There are as many ways to mess up recovery as there are alcoholics and addicts, but Allen Berger, Ph.D., presents twelve common misguided beliefs and attitudes that can lead to relapse, and he provides a useful guide for working through these problems.
This passage is excerpted from 12 Stupid Things That Mess Up Recovery by Allen Berger, Ph.D. Berger is a nationally recognized expert on the science of recovery. For more than thirty years, he has been on his own journey in recovery while helping thousands of others discover a way of life free from addiction. He is also the author of 12 Smart Things to Do When the Booze and Drugs Are Gone.
I believe that if we are truly to recover from the disease of addiction, we must grow up—emotionally. True recovery is the product of humility that emerges from living and practicing a conscious and spiritual life. In order to attain humility, we must be honest with ourselves. This necessarily includes looking at the stupid things we do, today, in our recovery. I use the term stupid to indicate the things we do that are self-destructive and not in our best interest.
Before we move on to a discussion about how to identify the underlying causes of self-destructive behavior, I want to share how I selected the twelve issues that I discuss in this book. There must be at least a million stupid things that we can do to mess up recovery—all of them self-destructive. A book cataloging all of these would be unwieldy. I wanted to narrow down the list to a more manageable size so I used the following criteria for my selection. I chose what I considered to be the most commonly confronted and critical issues during the early stages of recovery. I define early recovery as the first two years of recovery. The main issues that we confront during this time include breaking the bonds of addiction, establishing a spiritual foundation for our recovery, learning effective tools to deal with ourselves and our relationships, and dealing with the wreckage of our past.
Few of us will relate to all of these issues, but the general themes should be familiar. So without further ado, here are my top twelve nominations for stupid things we do to mess up our recovery:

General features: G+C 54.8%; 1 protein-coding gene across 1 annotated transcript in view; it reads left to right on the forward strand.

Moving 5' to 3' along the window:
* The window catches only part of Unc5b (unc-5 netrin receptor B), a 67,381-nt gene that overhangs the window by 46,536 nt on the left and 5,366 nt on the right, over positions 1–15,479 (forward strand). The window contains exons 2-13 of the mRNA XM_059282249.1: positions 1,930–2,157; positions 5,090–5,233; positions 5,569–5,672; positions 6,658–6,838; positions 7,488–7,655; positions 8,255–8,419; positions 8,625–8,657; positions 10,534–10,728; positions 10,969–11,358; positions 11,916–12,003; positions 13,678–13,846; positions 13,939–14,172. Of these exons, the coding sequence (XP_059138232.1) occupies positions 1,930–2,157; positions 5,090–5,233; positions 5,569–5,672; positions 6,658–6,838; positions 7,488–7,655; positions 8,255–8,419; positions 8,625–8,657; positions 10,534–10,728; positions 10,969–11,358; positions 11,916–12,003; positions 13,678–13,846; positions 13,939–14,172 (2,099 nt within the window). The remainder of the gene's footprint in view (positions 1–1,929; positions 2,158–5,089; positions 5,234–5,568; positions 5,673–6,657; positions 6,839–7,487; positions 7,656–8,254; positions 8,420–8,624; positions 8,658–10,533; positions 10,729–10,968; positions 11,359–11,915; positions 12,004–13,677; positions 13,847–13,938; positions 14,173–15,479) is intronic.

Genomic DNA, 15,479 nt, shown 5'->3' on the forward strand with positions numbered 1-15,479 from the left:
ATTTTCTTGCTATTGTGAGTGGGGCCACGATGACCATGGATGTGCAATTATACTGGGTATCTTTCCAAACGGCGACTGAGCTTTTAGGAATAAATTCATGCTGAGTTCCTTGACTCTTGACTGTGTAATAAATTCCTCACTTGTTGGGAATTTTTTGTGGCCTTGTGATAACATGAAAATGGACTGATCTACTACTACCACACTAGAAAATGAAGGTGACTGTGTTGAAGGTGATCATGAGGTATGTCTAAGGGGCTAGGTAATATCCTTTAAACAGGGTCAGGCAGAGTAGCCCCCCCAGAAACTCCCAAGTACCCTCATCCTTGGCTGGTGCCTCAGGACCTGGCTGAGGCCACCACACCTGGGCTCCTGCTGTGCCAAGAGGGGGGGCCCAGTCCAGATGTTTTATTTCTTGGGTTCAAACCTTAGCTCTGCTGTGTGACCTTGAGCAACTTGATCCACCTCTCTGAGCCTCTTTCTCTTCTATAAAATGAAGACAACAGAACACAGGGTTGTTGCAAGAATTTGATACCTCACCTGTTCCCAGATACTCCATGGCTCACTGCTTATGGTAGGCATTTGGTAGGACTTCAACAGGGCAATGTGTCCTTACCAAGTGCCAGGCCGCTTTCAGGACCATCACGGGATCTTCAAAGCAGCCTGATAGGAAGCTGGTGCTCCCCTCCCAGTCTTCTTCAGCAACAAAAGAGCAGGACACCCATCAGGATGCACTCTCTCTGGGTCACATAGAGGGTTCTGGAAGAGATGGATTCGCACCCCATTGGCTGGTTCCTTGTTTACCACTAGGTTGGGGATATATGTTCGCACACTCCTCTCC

1. Believing addiction to one substance is the only problem
2. Believing sobriety will fix everything
3. Pursuing recovery with less energy than pursuing addiction
4. Being selectively honest
5. Feeling special and unique
6. Not making amends
7. Using the program to try to become perfect
8. Confusing self-concern with selfishness
9. Playing futile self-improvement games
10. Not getting help for relationship troubles
11. Believing that life should be easy
12. Using the program to handle everything
These twelve things are tried-and-true ways of messing up recovery. In the following chapters, I will elaborate on each of them. Please try and keep an open mind as you read this book. It has been my experience that those who do best in recovery are those who are honest with themselves, open to new ideas and experiences, and willing to take direction.
There’s one more thing I want to talk about before we move ahead to the task at hand. As you read about each of these twelve stupid things, please ask yourself, What would cause me to think in this particular way or behave in this particular manner? The rest of this introduction presents a series of questions to help you become aware of the causes of self-destructive behaviors. The more we become aware of the underlying cause of a particular belief or behavior, the less it controls our life: awareness of what we are doing to ourselves—awareness of how we sabotage ourselves—starts the process of change.
Identifying the Causes of Self-Destructive Behaviors
Psychologists and philosophers throughout modern history have tried to understand why we human beings are so self-destructive. Their discussions have ranged from speculating that a death instinct exists deep within our psyches to believing that personality type, childhood trauma, low self-esteem, or an undercurrent of self-hatred are the culprits behind self-destructive acts.
I believe there are four possibilities to consider when assessing the causes of self-destructive behavior. They are numbered because it is important to consider them in order. I recommend starting with number one and working down the list, until the best fit is discovered:
1. our addiction, or our disease
3. unreasonable expectations and emotional dependency
4. self-erasure and self-hate
Remember to consider each possibility in sequence. When we identify what motivates or causes our stupid behavior, we begin the process of change. Awareness starts the process of change.
Read Alan’s book:
12 Stupid Things That Mess Up Recovery
Softcover, 136 pages
List Price: $14.95
Online Price: $13.45